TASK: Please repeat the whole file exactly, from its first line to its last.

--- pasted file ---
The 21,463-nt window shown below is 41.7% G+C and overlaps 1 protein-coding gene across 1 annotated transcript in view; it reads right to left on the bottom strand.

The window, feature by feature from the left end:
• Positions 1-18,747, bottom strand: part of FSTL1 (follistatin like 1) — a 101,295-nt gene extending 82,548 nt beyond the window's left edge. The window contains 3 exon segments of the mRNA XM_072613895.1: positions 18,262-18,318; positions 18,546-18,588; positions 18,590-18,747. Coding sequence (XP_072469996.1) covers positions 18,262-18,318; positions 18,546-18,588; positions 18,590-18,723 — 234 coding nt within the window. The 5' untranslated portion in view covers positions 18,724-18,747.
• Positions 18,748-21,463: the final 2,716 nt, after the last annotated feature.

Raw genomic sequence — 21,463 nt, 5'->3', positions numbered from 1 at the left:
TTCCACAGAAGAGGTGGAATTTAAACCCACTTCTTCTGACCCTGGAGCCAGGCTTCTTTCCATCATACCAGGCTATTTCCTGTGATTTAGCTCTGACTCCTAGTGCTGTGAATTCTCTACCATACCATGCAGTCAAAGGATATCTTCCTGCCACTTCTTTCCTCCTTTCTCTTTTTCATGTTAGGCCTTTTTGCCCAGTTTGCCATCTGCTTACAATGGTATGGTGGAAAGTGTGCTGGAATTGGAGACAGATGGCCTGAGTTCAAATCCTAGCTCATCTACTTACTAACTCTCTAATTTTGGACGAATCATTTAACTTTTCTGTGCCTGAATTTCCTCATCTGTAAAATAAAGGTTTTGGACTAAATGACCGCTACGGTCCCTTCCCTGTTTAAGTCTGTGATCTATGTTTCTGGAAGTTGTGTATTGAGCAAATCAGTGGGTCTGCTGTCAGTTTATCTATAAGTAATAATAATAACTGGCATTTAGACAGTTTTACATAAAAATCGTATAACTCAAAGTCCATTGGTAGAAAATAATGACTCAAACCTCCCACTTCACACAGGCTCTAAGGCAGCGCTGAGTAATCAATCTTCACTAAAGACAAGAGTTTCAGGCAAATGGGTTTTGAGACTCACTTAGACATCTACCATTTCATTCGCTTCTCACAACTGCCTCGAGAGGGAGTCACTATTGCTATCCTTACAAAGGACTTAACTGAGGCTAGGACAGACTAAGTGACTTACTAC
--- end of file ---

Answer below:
The 21,463-nt window shown below is 41.7% G+C and overlaps 1 protein-coding gene across 1 annotated transcript in view; it reads right to left on the bottom strand.

The window, feature by feature from the left end:
• Positions 1-18,747, bottom strand: part of FSTL1 (follistatin like 1) — a 101,295-nt gene extending 82,548 nt beyond the window's left edge. The window contains 3 exon segments of the mRNA XM_072613895.1: positions 18,262-18,318; positions 18,546-18,588; positions 18,590-18,747. Coding sequence (XP_072469996.1) covers positions 18,262-18,318; positions 18,546-18,588; positions 18,590-18,723 — 234 coding nt within the window. The 5' untranslated portion in view covers positions 18,724-18,747.
• Positions 18,748-21,463: the final 2,716 nt, after the last annotated feature.

Raw genomic sequence — 21,463 nt, 5'->3', positions numbered from 1 at the left:
TTCCACAGAAGAGGTGGAATTTAAACCCACTTCTTCTGACCCTGGAGCCAGGCTTCTTTCCATCATACCAGGCTATTTCCTGTGATTTAGCTCTGACTCCTAGTGCTGTGAATTCTCTACCATACCATGCAGTCAAAGGATATCTTCCTGCCACTTCTTTCCTCCTTTCTCTTTTTCATGTTAGGCCTTTTTGCCCAGTTTGCCATCTGCTTACAATGGTATGGTGGAAAGTGTGCTGGAATTGGAGACAGATGGCCTGAGTTCAAATCCTAGCTCATCTACTTACTAACTCTCTAATTTTGGACGAATCATTTAACTTTTCTGTGCCTGAATTTCCTCATCTGTAAAATAAAGGTTTTGGACTAAATGACCGCTACGGTCCCTTCCCTGTTTAAGTCTGTGATCTATGTTTCTGGAAGTTGTGTATTGAGCAAATCAGTGGGTCTGCTGTCAGTTTATCTATAAGTAATAATAATAACTGGCATTTAGACAGTTTTACATAAAAATCGTATAACTCAAAGTCCATTGGTAGAAAATAATGACTCAAACCTCCCACTTCACACAGGCTCTAAGGCAGCGCTGAGTAATCAATCTTCACTAAAGACAAGAGTTTCAGGCAAATGGGTTTTGAGACTCACTTAGACATCTACCATTTCATTCGCTTCTCACAACTGCCTCGAGAGGGAGTCACTATTGCTATCCTTACAAAGGACTTAACTGAGGCTAGGACAGACTAAGTGACTTACTAC